Consistent information on actual sensor performance is available from DXO Mark for many cameras. This service is based on lab testing and assigns an overall score to each camera sensor, as well as ratings for dynamic range ("DXO Landscape"), color depth ("DXO Portrait"), and low-light sensitivity ("DXO Sports"). Of the two cameras under review, the D2X has a notably higher overall DXO score than the E-600 (overall score 4 points higher), which gives it an advantage in terms of imaging quality. This advantage is based on 0.6 bits higher color depth, 0.6 EV in additional dynamic range, and 0.2 stops of reduced low light sensitivity. The following table provides an overview of the physical sensor characteristics, as well as the sensor quality measurements for a selection of comparators.
|Nikon D2X»||APS-C||12.2||4288||2848||-||22.1||10.9||476||59||Nikon D2X|
|Olympus E-600«||Four Thirds||12.2||4032||3024||-||21.5||10.3||541||55||Olympus E-600|
|Nikon D3S« »||Full Frame||12.1||4256||2832||720/24p||23.5||12.0||3253||82||Nikon D3S|
|Nikon D300S« »||APS-C||12.2||4288||2848||720/24p||22.5||12.2||787||70||Nikon D300S|
|Nikon D3« »||Full Frame||12.1||4256||2832||-||23.5||12.2||2290||81||Nikon D3|
|Nikon D300« »||APS-C||12.2||4288||2848||-||22.1||12.0||679||67||Nikon D300|
|Nikon D2Xs« »||APS-C||12.2||4288||2848||-||22.2||10.9||489||59||Nikon D2Xs|
|Nikon D200« »||APS-C||10.0||3872||2592||-||22.3||11.5||583||64||Nikon D200|
|Nikon D2H« »||APS-C||4.0||2464||1632||-||18.9||10.0||352||40||Nikon D2H|
|Nikon D1H« »||APS-C||2.6||2000||1312||-||-||-||-||-||Nikon D1H|
|Nikon D1X« »||APS-C||5.9||3008||1960||-||-||-||-||-||Nikon D1X|
|Nikon D1« »||APS-C||2.6||2000||1312||-||-||-||-||-||Nikon D1|
|Olympus E-450« »||Four Thirds||10.0||3648||2736||-||21.5||10.5||512||56||Olympus E-450|
|Olympus E-620« »||Four Thirds||12.2||4032||3024||-||21.3||10.3||536||55||Olympus E-620|
|Olympus E-420« »||Four Thirds||10.0||3648||2736||-||21.5||10.4||527||56||Olympus E-420|
|Olympus E-520« »||Four Thirds||10.0||3648||2736||-||21.4||10.4||548||55||Olympus E-520|
|Olympus E-510« »||Four Thirds||10.0||3648||2736||-||21.2||10.0||442||52||Olympus E-510|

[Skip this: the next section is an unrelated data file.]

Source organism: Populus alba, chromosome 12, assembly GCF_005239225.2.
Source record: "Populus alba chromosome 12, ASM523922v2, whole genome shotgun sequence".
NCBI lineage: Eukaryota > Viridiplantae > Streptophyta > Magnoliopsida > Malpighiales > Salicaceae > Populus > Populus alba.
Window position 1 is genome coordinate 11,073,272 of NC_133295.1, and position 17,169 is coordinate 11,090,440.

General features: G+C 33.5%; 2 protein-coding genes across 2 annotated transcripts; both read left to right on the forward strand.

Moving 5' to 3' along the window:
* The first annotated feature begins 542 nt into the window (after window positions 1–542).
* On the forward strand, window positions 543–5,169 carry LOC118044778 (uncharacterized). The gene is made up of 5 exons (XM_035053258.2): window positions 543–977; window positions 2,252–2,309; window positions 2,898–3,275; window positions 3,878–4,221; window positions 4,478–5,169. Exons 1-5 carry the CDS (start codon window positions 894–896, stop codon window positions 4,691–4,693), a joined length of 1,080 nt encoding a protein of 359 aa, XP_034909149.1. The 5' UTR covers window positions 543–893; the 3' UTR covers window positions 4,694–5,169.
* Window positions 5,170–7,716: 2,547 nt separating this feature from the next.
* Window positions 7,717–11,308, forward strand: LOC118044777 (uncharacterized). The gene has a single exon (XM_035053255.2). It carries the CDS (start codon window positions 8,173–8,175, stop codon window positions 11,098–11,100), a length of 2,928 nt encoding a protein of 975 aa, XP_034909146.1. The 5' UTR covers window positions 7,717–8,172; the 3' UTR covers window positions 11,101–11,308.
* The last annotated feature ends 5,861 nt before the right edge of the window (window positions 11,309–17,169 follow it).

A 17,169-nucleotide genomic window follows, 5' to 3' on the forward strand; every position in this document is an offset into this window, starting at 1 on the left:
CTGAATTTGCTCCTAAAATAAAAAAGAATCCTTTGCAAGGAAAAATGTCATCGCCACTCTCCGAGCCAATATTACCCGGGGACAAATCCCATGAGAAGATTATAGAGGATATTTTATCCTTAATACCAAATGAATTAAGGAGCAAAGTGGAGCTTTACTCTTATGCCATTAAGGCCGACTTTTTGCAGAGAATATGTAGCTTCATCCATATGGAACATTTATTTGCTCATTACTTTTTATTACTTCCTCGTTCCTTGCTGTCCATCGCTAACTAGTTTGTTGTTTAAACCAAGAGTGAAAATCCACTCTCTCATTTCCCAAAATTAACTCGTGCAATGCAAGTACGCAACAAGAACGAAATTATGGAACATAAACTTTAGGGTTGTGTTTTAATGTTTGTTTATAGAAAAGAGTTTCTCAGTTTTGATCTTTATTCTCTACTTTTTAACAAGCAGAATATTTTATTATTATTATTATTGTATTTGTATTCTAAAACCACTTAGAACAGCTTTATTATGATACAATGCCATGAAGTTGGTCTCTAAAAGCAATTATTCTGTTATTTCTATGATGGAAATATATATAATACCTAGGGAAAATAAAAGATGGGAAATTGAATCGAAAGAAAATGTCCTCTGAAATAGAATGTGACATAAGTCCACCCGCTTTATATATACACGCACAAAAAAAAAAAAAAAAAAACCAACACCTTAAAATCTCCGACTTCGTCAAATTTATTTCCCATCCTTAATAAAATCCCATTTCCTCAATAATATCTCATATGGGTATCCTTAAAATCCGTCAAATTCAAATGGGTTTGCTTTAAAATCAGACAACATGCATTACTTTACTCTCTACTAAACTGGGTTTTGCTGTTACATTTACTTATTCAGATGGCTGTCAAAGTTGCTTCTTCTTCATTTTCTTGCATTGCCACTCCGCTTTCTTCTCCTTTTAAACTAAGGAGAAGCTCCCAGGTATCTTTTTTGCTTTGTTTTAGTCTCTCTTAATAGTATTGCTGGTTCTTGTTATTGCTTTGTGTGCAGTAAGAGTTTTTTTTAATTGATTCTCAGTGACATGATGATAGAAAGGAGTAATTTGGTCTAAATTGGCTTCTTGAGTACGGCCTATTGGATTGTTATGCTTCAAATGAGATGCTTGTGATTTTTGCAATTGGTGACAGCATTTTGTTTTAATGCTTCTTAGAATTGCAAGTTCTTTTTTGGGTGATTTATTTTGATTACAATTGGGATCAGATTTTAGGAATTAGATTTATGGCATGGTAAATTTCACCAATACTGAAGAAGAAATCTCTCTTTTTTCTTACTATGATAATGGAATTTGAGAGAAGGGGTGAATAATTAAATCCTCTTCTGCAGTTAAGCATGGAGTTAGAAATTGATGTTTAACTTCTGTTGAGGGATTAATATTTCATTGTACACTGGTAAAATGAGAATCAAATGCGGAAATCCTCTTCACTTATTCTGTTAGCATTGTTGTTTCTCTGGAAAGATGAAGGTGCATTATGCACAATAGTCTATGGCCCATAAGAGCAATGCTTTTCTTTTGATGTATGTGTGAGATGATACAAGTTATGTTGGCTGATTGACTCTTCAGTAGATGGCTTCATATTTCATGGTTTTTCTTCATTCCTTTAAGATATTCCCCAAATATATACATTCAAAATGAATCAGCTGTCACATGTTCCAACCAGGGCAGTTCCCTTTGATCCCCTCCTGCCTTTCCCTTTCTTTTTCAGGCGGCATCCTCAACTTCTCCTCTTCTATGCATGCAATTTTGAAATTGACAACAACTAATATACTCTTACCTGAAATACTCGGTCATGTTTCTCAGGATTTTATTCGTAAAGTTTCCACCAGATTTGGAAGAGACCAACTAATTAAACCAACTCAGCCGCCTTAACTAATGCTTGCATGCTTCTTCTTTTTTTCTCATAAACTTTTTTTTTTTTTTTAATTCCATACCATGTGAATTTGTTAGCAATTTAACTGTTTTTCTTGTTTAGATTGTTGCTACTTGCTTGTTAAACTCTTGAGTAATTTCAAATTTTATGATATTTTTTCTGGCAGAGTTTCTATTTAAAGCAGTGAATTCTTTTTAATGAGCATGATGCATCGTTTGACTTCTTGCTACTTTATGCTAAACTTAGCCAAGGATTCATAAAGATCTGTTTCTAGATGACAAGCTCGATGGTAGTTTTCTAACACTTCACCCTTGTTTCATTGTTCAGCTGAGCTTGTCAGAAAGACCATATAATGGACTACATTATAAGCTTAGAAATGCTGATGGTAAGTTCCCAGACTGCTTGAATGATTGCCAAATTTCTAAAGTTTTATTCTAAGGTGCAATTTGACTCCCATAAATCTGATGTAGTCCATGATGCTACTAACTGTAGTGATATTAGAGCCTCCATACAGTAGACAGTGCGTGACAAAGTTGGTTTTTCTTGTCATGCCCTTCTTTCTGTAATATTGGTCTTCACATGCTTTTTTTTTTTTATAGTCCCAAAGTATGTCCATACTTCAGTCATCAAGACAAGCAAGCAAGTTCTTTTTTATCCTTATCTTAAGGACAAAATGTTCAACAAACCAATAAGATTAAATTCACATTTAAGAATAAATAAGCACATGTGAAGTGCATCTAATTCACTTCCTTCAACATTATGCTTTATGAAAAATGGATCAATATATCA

Beyond body and sensor, cameras can and do differ across a range of features. The D2X and the E-600 are similar in the sense that both have an optical viewfinder. The latter is useful for getting a clear image for framing even in brightly lit environments. The viewfinder in the D2X offers a wider field of view (100%) than the one in the E-600 (95%), so that a larger proportion of the captured image is visible in the finder. In addition, the viewfinder of the D2X has a higher magnification (0.57x vs 0.48x), so that the size of the image transmitted appears closer to the size seen with the naked human eye. The table below summarizes some of the other core capabilities of the Nikon D2X and Olympus E-600 in connection with corresponding information for a sample of similar cameras.
|Nikon D2X»||optical||Y||2.5||235||fixed||n||1/8000s||5.0||n||n||Nikon D2X|
|Olympus E-600«||optical||n||2.7||230||swivel||n||1/4000s||4.0||Y||Y||Olympus E-600|
|Nikon D3S« »||optical||Y||3.0||921||fixed||n||1/8000s||11.0||n||n||Nikon D3S|
|Nikon D300S« »||optical||Y||3.0||920||fixed||n||1/8000s||7.0||Y||n||Nikon D300S|
|Nikon D3« »||optical||Y||3.0||922||fixed||n||1/8000s||11.0||n||n||Nikon D3|
|Nikon D300« »||optical||Y||3.0||922||fixed||n||1/8000s||6.0||Y||n||Nikon D300|
|Nikon D2Xs« »||optical||Y||2.5||230||fixed||n||1/8000s||5.0||n||n||Nikon D2Xs|
|Nikon D200« »||optical||Y||2.5||230||fixed||n||1/8000s||5.0||Y||n||Nikon D200|
|Nikon D2H« »||optical||Y||2.5||211||fixed||n||1/8000s||8.0||n||n||Nikon D2H|
|Nikon D1H« »||optical||Y||2.0||120||fixed||n||1/16000s||5.0||n||n||Nikon D1H|
|Nikon D1X« »||optical||Y||2.0||120||fixed||n||1/16000s||3.0||n||n||Nikon D1X|
|Nikon D1« »||optical||Y||2.0||120||fixed||n||1/16000s||1.5||n||n||Nikon D1|
|Olympus E-450« »||optical||n||2.7||215||fixed||n||1/4000s||3.5||Y||n||Olympus E-450|